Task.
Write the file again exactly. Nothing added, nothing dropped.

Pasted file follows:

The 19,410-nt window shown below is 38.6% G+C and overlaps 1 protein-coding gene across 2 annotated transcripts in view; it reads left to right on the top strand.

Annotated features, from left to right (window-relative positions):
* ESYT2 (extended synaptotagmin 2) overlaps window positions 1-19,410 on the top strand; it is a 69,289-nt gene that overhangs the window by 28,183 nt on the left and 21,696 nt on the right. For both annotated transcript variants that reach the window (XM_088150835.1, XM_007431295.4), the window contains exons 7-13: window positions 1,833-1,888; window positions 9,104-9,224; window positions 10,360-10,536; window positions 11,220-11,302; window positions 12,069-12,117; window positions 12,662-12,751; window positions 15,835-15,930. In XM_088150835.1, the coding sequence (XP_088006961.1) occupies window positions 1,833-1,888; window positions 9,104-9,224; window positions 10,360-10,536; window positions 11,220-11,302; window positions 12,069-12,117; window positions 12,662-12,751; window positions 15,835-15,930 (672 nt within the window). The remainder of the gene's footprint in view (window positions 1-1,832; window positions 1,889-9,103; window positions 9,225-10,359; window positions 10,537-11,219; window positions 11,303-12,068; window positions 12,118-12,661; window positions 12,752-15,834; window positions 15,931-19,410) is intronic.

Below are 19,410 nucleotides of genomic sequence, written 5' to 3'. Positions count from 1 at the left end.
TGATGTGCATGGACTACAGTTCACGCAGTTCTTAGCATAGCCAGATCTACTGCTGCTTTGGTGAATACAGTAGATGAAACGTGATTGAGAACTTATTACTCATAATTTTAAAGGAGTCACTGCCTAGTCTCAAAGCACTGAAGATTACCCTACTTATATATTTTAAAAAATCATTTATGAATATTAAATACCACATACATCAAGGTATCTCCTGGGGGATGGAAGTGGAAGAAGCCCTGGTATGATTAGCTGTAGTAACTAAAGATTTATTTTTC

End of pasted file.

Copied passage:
The 19,410-nt window shown below is 38.6% G+C and overlaps 1 protein-coding gene across 2 annotated transcripts in view; it reads left to right on the top strand.

Annotated features, from left to right (window-relative positions):
* ESYT2 (extended synaptotagmin 2) overlaps window positions 1-19,410 on the top strand; it is a 69,289-nt gene that overhangs the window by 28,183 nt on the left and 21,696 nt on the right. For both annotated transcript variants that reach the window (XM_088150835.1, XM_007431295.4), the window contains exons 7-13: window positions 1,833-1,888; window positions 9,104-9,224; window positions 10,360-10,536; window positions 11,220-11,302; window positions 12,069-12,117; window positions 12,662-12,751; window positions 15,835-15,930. In XM_088150835.1, the coding sequence (XP_088006961.1) occupies window positions 1,833-1,888; window positions 9,104-9,224; window positions 10,360-10,536; window positions 11,220-11,302; window positions 12,069-12,117; window positions 12,662-12,751; window positions 15,835-15,930 (672 nt within the window). The remainder of the gene's footprint in view (window positions 1-1,832; window positions 1,889-9,103; window positions 9,225-10,359; window positions 10,537-11,219; window positions 11,303-12,068; window positions 12,118-12,661; window positions 12,752-15,834; window positions 15,931-19,410) is intronic.

Below are 19,410 nucleotides of genomic sequence, written 5' to 3'. Positions count from 1 at the left end.
TGATGTGCATGGACTACAGTTCACGCAGTTCTTAGCATAGCCAGATCTACTGCTGCTTTGGTGAATACAGTAGATGAAACGTGATTGAGAACTTATTACTCATAATTTTAAAGGAGTCACTGCCTAGTCTCAAAGCACTGAAGATTACCCTACTTATATATTTTAAAAAATCATTTATGAATATTAAATACCACATACATCAAGGTATCTCCTGGGGGATGGAAGTGGAAGAAGCCCTGGTATGATTAGCTGTAGTAACTAAAGATTTATTTTTC